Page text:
Both city officials and the project's developer have responded to a recent piece in the Boston Globe by journalist Paul McMorrow, in which the CommonWealth associate editor said the proposed 6,000-plus seat stadium was
Mayor Gary Christenson countered that McMorrow had “struck out looking on this one.”
“What McMorrow misses in his analysis is the history and progress of redevelopment of downtown Malden over the past 20 years,” a letter signed by both Christenson and Executive Director Stephen Wishoski reads.
Both the city and developer Alexander Bok balked at McMorrow's characterization of the project as “silver bullet” development, calling the stadium part of a “multipronged overall strategy” that includes bringing disposable income to the city's downtown, adding office workers and attracting niche retail to the square.
“We believe that our proposed ballpark is very good redevelopment use for a contaminated site on which residential development is inappropriate, not the 'regressive use' McMorrow terms it to be,” Bok wrote.
Bok also disputed some of the business projections put forward by McMorrow, saying the projected break-even attendance rate at the park is 50 per cent – about 3,200 seats – not the 77 per cent rate on which McMorrow said the group was counting.
“We see our project as one important piece of the future success story for downtown Malden,” he concluded.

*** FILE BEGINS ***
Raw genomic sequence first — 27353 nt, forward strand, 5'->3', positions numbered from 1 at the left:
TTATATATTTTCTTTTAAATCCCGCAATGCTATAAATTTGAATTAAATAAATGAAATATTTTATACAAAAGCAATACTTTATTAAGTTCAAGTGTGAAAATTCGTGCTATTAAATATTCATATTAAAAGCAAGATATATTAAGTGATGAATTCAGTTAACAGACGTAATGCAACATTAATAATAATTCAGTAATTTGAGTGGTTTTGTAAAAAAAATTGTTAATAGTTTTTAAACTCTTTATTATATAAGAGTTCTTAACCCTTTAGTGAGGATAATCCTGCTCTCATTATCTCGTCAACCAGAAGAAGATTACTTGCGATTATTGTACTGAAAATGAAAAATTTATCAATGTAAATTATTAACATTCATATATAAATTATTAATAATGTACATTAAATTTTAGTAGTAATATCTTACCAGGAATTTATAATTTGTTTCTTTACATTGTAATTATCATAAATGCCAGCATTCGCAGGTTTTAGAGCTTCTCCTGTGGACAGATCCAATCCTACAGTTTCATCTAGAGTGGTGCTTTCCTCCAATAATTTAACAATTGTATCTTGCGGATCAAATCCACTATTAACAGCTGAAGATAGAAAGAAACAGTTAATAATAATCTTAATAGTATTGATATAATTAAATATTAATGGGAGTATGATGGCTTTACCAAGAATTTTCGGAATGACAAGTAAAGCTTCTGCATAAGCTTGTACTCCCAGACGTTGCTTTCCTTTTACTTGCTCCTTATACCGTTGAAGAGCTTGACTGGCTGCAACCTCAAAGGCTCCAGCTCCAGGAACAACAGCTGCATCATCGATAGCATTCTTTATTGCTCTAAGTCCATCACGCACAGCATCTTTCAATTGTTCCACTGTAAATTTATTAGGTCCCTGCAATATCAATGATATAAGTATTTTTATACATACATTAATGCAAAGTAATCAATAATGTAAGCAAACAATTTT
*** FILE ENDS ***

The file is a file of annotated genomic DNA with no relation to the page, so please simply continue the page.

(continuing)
Asked for comment, McMorrow said he "might feel differently about the ballpark" if there "was other serious planning and development work happening in parallel."
"The city's track record to date doesn't indicate that it's serious about encouraging the kind of dense transit-oriented downtown deveopment that's needed to revtialize Malden Center," he continued.
"Over the past six years, Malden issued building permits for 123 multi-family units (per Census, that's in buildings with 5+ units). During that same time, Chelsea built multi-family at 3x the rate Malden did, and Everett built at 4x that rate, despite Malden's obvious advantages -- significant buildable lots with direct subway access."
"There aren't nearly enough people (ed's note: hyperlink was in original text) living downtown to sustain a healthy shopping district. That's why you don't see one. That's a math formula, not an opinion."
What do you think? Is McMorrow's criticism 'striking out looking' or does he have a point?